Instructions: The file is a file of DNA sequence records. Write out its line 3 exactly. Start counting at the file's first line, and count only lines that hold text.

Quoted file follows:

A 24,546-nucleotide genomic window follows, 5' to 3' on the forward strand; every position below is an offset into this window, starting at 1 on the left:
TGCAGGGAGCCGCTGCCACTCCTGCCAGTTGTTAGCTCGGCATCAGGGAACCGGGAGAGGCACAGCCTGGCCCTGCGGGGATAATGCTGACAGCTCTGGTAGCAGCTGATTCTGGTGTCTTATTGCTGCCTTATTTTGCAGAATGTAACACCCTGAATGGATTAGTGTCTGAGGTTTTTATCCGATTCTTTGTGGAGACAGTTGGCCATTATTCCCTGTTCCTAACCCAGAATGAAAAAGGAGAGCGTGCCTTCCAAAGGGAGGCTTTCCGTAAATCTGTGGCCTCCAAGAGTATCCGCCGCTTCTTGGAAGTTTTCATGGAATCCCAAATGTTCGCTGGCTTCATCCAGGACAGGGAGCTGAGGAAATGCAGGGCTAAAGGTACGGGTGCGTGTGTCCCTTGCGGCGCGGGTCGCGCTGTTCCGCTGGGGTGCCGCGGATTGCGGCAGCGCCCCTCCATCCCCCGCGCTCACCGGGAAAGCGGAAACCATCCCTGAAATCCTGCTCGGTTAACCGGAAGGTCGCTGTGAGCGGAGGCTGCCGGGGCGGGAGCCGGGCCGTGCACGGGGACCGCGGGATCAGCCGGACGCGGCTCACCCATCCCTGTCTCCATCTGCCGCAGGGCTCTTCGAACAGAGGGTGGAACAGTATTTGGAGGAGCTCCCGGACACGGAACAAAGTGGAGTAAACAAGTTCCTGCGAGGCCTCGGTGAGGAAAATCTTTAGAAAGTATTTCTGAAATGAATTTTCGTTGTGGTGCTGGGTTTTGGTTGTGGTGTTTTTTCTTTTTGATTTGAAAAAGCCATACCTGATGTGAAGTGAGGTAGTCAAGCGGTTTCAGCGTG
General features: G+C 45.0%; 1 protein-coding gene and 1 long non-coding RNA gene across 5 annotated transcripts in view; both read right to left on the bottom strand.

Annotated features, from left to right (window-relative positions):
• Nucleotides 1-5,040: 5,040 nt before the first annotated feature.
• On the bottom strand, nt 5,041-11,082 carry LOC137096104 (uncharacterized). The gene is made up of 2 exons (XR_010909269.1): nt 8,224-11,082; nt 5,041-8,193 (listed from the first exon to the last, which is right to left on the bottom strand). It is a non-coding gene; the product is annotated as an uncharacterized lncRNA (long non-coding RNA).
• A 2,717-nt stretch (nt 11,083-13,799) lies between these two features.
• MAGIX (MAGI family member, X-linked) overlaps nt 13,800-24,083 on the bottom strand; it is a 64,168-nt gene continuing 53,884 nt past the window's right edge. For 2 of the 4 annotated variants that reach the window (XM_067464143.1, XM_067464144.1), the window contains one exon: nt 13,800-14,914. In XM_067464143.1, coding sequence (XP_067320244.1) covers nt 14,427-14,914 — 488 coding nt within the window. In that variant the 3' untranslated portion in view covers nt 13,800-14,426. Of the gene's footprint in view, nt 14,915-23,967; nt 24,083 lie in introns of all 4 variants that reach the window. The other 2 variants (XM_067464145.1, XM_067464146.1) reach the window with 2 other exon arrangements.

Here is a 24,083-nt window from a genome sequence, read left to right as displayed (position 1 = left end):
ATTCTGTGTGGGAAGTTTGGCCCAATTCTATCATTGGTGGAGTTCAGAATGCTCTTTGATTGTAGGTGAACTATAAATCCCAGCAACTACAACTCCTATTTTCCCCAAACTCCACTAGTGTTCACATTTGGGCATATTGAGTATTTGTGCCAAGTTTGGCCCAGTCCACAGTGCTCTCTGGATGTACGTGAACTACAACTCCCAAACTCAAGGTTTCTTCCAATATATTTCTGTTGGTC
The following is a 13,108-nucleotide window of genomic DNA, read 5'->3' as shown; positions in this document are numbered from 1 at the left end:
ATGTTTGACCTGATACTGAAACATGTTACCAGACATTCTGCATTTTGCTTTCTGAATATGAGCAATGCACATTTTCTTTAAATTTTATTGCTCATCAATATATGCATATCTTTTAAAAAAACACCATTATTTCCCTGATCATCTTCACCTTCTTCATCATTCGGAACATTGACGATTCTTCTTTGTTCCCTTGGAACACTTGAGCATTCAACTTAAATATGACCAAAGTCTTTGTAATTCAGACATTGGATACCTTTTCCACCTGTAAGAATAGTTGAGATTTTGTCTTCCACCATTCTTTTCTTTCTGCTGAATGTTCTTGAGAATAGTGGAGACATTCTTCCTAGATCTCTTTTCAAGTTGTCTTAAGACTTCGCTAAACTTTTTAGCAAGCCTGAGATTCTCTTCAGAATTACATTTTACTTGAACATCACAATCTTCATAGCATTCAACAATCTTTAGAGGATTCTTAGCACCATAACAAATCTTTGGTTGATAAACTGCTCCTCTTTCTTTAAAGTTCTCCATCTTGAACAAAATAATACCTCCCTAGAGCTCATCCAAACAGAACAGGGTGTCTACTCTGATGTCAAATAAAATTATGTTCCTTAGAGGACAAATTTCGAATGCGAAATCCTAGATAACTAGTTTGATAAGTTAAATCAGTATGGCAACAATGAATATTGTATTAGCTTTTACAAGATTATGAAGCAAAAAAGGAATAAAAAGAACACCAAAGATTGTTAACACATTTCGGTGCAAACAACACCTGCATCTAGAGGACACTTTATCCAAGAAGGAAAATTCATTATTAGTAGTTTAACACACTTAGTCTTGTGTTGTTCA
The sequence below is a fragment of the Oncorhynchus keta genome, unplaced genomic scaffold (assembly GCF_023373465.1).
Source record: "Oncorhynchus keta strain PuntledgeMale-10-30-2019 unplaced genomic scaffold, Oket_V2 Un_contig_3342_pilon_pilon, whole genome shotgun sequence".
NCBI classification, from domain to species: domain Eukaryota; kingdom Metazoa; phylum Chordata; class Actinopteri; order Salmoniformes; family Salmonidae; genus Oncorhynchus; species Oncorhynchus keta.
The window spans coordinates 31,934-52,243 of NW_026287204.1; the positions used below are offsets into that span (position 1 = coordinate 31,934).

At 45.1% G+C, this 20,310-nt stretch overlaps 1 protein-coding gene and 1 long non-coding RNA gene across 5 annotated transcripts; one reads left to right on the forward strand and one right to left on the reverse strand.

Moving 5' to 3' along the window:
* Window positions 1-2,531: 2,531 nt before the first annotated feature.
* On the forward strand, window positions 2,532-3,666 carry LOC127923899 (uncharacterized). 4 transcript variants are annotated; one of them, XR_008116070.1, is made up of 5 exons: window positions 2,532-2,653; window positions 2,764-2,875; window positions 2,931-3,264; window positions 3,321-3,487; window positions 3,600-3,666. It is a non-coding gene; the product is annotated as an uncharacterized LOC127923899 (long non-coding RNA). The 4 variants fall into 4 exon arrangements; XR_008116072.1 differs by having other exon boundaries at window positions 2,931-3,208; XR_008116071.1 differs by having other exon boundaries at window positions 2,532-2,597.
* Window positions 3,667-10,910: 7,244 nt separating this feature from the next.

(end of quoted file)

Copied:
General features: G+C 45.0%; 1 protein-coding gene and 1 long non-coding RNA gene across 5 annotated transcripts in view; both read right to left on the bottom strand.